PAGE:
12. To sum up the propositions laid down by the above authorities, the test in determining the final or interlocutory nature of an order is one and the same both in civil as well as criminal cases. That test is whether or not the order in question finally disposes of the rights of the parties or leaves them to be determined by the Court in the ordinary way. If the order does not finally dispose of the rights of the parties and the matters in dispute and leaves the suit or case still alive suit in which the rights of the parties have to be determined, the order will remain interlocutory irrespective of the stage at which it is passed and also irrespective of the conclusive decision of the subordinate matters with which i deals. Applying this test to an order passed by a Magistrate under Sections 107/ 111, Cr. P.C. that order is nothing but interlocutory because it is passed when the Magistrate is of opinion that the information received by him to the effect that any person was likely to commit breach of peace or to disturb public tranquillity etc. was credible. Acting upon that information the Magistrate simply calls upon the person concerned to show cause why he should not be bound down in the prescribed manner. Neither right of the parties are decided at that stage nor the matter in dispute is finally disposed of. That order is simply procedural in nature. It only gives a notice to the party concerned that there is such and such allegation against him and he should turn up before the Magistrate to clarify his position. Even the correctness of the information received by the Magistrate is not finally decided at that stage nor it is decided whether or not the party concerned should be bound down. Those points are to be decided when the case reaches the stage of Section 116, Cr. P.C. in Bhupinder Kumar v. State 1975 Cri LJ 1185 (Delhi) an order framing a charge in the case was held to be an interlocutory order because it does not decide the question of guilt or the innocence of the accused and simply puts the accused on notice as to the offence for which he was tried. Upon the same analogy an order passed under Sections 107/111, Cr. P.C. is an interlocutory order.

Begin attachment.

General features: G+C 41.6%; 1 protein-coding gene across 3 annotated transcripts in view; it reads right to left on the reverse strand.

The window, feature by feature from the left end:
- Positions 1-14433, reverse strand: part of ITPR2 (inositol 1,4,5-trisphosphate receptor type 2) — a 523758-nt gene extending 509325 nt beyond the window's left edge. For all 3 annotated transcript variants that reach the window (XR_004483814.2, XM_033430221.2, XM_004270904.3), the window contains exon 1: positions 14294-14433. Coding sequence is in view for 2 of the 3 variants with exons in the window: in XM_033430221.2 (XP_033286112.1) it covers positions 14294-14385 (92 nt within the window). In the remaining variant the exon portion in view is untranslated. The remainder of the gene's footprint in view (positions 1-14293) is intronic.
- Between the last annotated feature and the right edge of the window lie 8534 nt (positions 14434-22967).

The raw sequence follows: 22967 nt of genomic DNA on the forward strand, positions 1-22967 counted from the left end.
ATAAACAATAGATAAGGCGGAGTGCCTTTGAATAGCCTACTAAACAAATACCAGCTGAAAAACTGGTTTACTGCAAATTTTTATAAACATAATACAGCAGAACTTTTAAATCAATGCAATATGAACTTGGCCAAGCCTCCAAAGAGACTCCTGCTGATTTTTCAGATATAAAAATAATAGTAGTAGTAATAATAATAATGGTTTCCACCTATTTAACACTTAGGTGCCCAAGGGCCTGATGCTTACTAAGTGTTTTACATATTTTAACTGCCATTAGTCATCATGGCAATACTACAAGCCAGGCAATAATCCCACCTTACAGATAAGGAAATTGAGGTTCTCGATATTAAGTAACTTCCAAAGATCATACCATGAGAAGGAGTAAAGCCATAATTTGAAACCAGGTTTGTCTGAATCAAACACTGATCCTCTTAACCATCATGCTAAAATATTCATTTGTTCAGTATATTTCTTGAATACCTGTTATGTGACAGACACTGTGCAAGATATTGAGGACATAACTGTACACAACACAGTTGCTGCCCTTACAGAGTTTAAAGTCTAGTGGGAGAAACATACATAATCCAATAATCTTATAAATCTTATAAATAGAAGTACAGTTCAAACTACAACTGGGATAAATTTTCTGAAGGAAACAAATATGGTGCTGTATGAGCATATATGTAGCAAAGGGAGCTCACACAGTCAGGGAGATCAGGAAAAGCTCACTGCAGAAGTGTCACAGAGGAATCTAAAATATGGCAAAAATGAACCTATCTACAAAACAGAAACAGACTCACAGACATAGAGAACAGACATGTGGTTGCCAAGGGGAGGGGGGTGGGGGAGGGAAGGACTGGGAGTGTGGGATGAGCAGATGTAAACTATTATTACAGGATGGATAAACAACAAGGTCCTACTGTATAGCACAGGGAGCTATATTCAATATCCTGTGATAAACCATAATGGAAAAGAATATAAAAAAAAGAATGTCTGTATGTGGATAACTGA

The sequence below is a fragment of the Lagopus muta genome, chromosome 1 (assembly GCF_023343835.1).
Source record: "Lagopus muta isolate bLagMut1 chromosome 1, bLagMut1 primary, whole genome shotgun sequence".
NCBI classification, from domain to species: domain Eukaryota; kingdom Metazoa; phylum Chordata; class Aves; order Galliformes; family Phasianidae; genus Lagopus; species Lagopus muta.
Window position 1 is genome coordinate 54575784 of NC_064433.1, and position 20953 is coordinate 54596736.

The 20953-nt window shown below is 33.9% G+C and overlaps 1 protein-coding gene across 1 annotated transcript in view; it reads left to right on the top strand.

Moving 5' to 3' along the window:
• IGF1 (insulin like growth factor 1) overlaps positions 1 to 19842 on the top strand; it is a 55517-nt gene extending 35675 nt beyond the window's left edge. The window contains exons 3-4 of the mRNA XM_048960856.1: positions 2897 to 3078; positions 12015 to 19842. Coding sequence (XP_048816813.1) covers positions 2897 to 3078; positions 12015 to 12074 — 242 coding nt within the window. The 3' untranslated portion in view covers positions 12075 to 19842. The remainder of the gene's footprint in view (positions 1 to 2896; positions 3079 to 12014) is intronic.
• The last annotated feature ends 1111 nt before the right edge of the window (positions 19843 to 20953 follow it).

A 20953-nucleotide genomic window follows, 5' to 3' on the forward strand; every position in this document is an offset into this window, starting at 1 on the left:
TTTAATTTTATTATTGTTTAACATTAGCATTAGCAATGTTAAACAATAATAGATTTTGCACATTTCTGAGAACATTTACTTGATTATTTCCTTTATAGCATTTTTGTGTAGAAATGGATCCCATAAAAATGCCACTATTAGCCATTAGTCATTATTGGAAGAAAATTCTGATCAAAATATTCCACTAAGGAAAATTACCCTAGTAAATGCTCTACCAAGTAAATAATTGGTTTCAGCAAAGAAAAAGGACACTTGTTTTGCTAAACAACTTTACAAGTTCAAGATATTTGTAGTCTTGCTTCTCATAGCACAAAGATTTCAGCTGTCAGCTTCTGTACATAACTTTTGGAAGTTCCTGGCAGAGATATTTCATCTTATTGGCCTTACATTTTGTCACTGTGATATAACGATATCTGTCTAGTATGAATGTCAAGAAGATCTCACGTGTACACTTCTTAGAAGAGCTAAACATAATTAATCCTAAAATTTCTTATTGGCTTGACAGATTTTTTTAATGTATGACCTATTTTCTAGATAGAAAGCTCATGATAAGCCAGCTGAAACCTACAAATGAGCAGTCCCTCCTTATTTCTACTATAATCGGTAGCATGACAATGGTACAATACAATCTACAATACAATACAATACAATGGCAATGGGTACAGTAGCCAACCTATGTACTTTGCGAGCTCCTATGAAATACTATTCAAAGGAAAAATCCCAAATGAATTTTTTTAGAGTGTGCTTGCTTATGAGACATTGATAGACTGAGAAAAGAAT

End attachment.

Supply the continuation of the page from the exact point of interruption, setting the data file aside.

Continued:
13. In the case of Trijugi Narain Shukla v. State of U.P. (1975) 1 All ER 627 a learned Single Judge of this Court held that an order passed under Sections 107/111, Cr. P.C. by a Magistrate was not interlocutory. The reasoning given by the learned Judge in support of that finding is as follows:
An interlocutory order means an order which is passed after the proceedings have commenced and before the proceedings have terminated. The notice as far as the applicant is concerned is the first step in the proceeding. The proceeding under Section 107 are commenced, no doubt, so far as the Magistrate is concerned, with the information received by him, but so far as the citizen is concerned it commenced with the issue of notice to him to show cause. The notice must therefore be deemed to be the preliminary step and not an interlocutory step in the proceedings. Further a notice of the nature issued by the learned Magistrate cannot be deemed to be an interlocutory order as it is of the nature of a show cause notice only. The preliminary objection is accordingly overruled.